More evidence that cellular and WiFi are complementary, not competitive, technologies.
By Scott Thompson, Oberon
Cell phones were originally designed for voice communications over the public cellular networks. Over time, Bluetooth wireless connectivity was added for convenience and connectivity to accessories. More recently WiFi has been integrated into some phones, and into most smartphones. The problem with WiFi is that the protocol itself was envisioned by the IEEE 802.11 wireless LAN architects as a convenient wireless replacement for cables in an Ethernet network, wherein the WiFi semiconductors could be powered by the PC's power supply or a laptop computer's large battery. Power efficiency was not a primary factor in the original WiFi architecture. So when WiFi chips designed for laptops are integrated into cell phones or smartphones they tend to draw an undesirable amount of power from the phone's small battery.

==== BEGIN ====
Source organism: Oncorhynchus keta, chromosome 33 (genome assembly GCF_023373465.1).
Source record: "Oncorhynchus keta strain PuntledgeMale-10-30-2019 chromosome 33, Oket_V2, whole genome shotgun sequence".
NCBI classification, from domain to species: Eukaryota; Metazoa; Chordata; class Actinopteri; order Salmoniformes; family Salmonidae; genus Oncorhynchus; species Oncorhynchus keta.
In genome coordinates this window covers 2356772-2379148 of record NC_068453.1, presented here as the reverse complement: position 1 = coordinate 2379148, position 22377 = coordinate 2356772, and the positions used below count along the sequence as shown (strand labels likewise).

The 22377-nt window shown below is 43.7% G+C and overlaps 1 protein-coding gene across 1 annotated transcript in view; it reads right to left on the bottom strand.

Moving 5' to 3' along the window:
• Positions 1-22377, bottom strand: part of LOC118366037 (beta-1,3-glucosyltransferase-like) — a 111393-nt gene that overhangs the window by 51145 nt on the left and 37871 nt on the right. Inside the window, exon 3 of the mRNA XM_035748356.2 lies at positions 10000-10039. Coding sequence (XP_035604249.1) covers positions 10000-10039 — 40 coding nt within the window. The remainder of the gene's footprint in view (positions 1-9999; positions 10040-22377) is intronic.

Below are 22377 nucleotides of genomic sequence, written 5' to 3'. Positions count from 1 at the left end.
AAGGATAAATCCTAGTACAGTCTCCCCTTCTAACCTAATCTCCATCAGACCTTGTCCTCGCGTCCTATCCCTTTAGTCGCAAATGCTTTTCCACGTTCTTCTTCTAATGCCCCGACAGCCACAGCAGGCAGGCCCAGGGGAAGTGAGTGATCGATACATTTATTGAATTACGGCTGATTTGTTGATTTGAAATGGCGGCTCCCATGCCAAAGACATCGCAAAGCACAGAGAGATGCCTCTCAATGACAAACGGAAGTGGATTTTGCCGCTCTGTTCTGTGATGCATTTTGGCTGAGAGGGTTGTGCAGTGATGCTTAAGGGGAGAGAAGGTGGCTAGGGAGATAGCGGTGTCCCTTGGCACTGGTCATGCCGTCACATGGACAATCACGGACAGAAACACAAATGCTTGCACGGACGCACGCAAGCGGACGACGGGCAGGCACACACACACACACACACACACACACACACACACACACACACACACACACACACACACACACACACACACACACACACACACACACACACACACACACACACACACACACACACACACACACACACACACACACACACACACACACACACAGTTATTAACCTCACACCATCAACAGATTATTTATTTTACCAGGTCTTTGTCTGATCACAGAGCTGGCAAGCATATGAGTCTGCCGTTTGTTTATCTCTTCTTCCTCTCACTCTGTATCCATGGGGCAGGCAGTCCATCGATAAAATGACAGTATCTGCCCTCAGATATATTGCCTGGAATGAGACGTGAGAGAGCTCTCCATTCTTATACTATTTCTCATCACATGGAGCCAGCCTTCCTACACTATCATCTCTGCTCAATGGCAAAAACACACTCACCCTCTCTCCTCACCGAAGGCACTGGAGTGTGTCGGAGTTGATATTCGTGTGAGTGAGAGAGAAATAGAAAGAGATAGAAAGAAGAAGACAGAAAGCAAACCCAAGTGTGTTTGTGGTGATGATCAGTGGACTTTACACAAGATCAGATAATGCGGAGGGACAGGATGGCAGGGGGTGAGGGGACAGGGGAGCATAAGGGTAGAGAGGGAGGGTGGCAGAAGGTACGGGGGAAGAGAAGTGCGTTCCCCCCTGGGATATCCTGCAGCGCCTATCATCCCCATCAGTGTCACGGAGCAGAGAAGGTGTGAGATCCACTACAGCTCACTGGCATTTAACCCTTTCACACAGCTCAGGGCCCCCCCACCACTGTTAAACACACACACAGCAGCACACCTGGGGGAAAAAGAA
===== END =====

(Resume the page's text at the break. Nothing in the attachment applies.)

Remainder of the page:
A report from UBM TechInsights looks at the progress of integration of WiFi into cell phones. While Bluetooth had achieved 100-percent adoption into handsets by 2010, WiFi had previously lagged. Since 2008, however, WiFi integration experienced explosive growth, and by 2010 had achieved a 92-percent adoption rate. This was largely fostered by the use of single-chip solutions (integrating WiFi and Bluetooth), which achieved 62-percent adoption by 2010. Although the availability of WiFi in standard handsets is still limited, the fastest growing segment of phones, the smartphones, all have WiFi integrated into them. With a smartphone, when WiFi is enabled there is a noticeable impact on battery life. Handset manufacturers and chipset designers have spent an enormous amount of design effort on conserving battery life while maintaining robust cellular communications utility of the phone. WiFi, on the other hand, has been an afterthought in handsets.